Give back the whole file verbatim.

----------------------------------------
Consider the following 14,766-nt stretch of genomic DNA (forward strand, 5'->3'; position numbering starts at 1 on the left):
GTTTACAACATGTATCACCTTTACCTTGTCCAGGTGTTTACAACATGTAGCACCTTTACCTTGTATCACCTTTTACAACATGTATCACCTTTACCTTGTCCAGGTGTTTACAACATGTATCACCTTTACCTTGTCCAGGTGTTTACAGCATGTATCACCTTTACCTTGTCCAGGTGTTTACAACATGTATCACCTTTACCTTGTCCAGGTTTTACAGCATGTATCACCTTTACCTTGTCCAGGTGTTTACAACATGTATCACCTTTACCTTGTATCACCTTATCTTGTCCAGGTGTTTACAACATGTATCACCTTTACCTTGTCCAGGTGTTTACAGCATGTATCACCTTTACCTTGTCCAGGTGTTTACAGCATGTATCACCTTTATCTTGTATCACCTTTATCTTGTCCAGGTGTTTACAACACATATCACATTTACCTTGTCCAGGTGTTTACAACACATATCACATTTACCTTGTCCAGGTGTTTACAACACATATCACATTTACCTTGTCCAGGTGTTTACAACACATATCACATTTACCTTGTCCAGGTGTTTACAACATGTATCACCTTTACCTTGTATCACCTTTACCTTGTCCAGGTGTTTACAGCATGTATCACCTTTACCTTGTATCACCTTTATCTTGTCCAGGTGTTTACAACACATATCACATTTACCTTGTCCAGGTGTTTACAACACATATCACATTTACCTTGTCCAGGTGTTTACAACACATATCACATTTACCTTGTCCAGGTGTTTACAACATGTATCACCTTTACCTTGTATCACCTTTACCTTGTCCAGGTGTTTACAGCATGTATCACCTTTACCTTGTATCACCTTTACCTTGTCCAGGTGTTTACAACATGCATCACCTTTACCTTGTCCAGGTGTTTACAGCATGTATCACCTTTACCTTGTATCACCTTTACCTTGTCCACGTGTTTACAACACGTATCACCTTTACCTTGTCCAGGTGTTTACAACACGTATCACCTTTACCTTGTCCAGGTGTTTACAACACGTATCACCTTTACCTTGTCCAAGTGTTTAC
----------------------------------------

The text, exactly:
Consider the following 14,766-nt stretch of genomic DNA (forward strand, 5'->3'; position numbering starts at 1 on the left):
GTTTACAACATGTATCACCTTTACCTTGTCCAGGTGTTTACAACATGTAGCACCTTTACCTTGTATCACCTTTTACAACATGTATCACCTTTACCTTGTCCAGGTGTTTACAACATGTATCACCTTTACCTTGTCCAGGTGTTTACAGCATGTATCACCTTTACCTTGTCCAGGTGTTTACAACATGTATCACCTTTACCTTGTCCAGGTTTTACAGCATGTATCACCTTTACCTTGTCCAGGTGTTTACAACATGTATCACCTTTACCTTGTATCACCTTATCTTGTCCAGGTGTTTACAACATGTATCACCTTTACCTTGTCCAGGTGTTTACAGCATGTATCACCTTTACCTTGTCCAGGTGTTTACAGCATGTATCACCTTTATCTTGTATCACCTTTATCTTGTCCAGGTGTTTACAACACATATCACATTTACCTTGTCCAGGTGTTTACAACACATATCACATTTACCTTGTCCAGGTGTTTACAACACATATCACATTTACCTTGTCCAGGTGTTTACAACACATATCACATTTACCTTGTCCAGGTGTTTACAACATGTATCACCTTTACCTTGTATCACCTTTACCTTGTCCAGGTGTTTACAGCATGTATCACCTTTACCTTGTATCACCTTTATCTTGTCCAGGTGTTTACAACACATATCACATTTACCTTGTCCAGGTGTTTACAACACATATCACATTTACCTTGTCCAGGTGTTTACAACACATATCACATTTACCTTGTCCAGGTGTTTACAACATGTATCACCTTTACCTTGTATCACCTTTACCTTGTCCAGGTGTTTACAGCATGTATCACCTTTACCTTGTATCACCTTTACCTTGTCCAGGTGTTTACAACATGCATCACCTTTACCTTGTCCAGGTGTTTACAGCATGTATCACCTTTACCTTGTATCACCTTTACCTTGTCCACGTGTTTACAACACGTATCACCTTTACCTTGTCCAGGTGTTTACAACACGTATCACCTTTACCTTGTCCAGGTGTTTACAACACGTATCACCTTTACCTTGTCCAAGTGTTTAC